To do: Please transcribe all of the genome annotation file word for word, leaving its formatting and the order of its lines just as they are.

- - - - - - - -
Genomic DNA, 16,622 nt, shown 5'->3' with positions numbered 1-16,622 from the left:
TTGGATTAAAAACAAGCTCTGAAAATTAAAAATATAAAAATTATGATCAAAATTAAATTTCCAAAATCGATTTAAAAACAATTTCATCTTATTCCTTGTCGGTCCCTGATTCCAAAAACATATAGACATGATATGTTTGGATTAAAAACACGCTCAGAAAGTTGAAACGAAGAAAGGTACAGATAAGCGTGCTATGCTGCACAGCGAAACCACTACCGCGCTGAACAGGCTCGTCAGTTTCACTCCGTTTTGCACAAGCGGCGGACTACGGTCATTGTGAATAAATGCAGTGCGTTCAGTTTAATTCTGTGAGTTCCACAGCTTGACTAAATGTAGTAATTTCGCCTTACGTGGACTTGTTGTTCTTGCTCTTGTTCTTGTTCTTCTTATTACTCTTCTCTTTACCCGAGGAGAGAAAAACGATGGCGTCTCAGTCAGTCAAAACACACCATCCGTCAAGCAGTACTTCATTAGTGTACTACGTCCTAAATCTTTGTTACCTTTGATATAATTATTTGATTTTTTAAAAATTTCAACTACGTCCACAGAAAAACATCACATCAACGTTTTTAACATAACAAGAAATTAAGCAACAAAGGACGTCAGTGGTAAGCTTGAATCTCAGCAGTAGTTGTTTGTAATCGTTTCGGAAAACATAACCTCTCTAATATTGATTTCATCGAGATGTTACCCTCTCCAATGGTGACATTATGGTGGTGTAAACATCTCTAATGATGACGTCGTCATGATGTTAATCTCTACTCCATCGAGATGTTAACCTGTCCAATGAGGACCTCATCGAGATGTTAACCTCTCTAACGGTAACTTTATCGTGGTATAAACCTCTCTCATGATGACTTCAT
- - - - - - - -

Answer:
Genomic DNA, 16,622 nt, shown 5'->3' with positions numbered 1-16,622 from the left:
TTGGATTAAAAACAAGCTCTGAAAATTAAAAATATAAAAATTATGATCAAAATTAAATTTCCAAAATCGATTTAAAAACAATTTCATCTTATTCCTTGTCGGTCCCTGATTCCAAAAACATATAGACATGATATGTTTGGATTAAAAACACGCTCAGAAAGTTGAAACGAAGAAAGGTACAGATAAGCGTGCTATGCTGCACAGCGAAACCACTACCGCGCTGAACAGGCTCGTCAGTTTCACTCCGTTTTGCACAAGCGGCGGACTACGGTCATTGTGAATAAATGCAGTGCGTTCAGTTTAATTCTGTGAGTTCCACAGCTTGACTAAATGTAGTAATTTCGCCTTACGTGGACTTGTTGTTCTTGCTCTTGTTCTTGTTCTTCTTATTACTCTTCTCTTTACCCGAGGAGAGAAAAACGATGGCGTCTCAGTCAGTCAAAACACACCATCCGTCAAGCAGTACTTCATTAGTGTACTACGTCCTAAATCTTTGTTACCTTTGATATAATTATTTGATTTTTTAAAAATTTCAACTACGTCCACAGAAAAACATCACATCAACGTTTTTAACATAACAAGAAATTAAGCAACAAAGGACGTCAGTGGTAAGCTTGAATCTCAGCAGTAGTTGTTTGTAATCGTTTCGGAAAACATAACCTCTCTAATATTGATTTCATCGAGATGTTACCCTCTCCAATGGTGACATTATGGTGGTGTAAACATCTCTAATGATGACGTCGTCATGATGTTAATCTCTACTCCATCGAGATGTTAACCTGTCCAATGAGGACCTCATCGAGATGTTAACCTCTCTAACGGTAACTTTATCGTGGTATAAACCTCTCTCATGATGACTTCAT